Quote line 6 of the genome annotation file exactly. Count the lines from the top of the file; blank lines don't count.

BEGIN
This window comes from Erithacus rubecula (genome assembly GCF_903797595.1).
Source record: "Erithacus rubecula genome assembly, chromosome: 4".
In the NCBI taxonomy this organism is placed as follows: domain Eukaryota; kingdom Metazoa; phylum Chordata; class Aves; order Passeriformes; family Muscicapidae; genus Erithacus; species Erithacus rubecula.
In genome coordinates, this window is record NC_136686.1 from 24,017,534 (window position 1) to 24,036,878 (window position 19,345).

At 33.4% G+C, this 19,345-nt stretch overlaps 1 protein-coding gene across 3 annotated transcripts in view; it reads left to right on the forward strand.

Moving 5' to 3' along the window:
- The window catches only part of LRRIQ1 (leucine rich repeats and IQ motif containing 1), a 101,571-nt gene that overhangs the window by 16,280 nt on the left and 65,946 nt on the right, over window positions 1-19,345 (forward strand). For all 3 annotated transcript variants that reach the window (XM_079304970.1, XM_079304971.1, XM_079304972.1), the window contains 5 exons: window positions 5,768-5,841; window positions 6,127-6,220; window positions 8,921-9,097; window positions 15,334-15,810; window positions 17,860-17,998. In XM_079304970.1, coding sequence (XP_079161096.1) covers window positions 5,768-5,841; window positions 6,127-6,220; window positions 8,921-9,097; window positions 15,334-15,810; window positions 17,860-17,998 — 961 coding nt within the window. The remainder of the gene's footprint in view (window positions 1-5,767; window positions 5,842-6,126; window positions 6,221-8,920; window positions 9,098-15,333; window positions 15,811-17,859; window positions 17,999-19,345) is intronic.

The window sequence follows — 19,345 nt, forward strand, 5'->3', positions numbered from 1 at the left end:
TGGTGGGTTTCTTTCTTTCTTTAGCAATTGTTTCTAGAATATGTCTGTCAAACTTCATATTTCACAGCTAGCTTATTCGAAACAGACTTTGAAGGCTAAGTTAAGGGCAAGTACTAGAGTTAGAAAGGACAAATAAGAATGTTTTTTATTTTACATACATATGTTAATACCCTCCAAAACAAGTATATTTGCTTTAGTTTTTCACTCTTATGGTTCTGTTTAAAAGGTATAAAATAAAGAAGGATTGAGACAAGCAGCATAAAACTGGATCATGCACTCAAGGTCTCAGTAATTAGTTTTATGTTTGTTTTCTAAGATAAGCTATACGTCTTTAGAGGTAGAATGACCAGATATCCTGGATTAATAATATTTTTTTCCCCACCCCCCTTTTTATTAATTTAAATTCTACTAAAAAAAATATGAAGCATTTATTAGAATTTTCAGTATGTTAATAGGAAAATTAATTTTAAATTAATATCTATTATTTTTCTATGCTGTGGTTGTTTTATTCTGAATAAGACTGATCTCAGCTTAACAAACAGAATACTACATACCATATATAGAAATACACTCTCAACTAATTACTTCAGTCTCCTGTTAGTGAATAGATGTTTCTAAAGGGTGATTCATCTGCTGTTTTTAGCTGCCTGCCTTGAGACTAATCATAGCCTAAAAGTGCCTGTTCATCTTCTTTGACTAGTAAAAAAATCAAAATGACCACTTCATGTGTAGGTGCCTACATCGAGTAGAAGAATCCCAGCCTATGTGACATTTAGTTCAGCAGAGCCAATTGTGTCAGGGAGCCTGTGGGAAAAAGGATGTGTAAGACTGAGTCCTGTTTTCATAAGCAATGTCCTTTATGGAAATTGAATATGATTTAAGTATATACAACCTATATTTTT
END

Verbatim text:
Moving 5' to 3' along the window: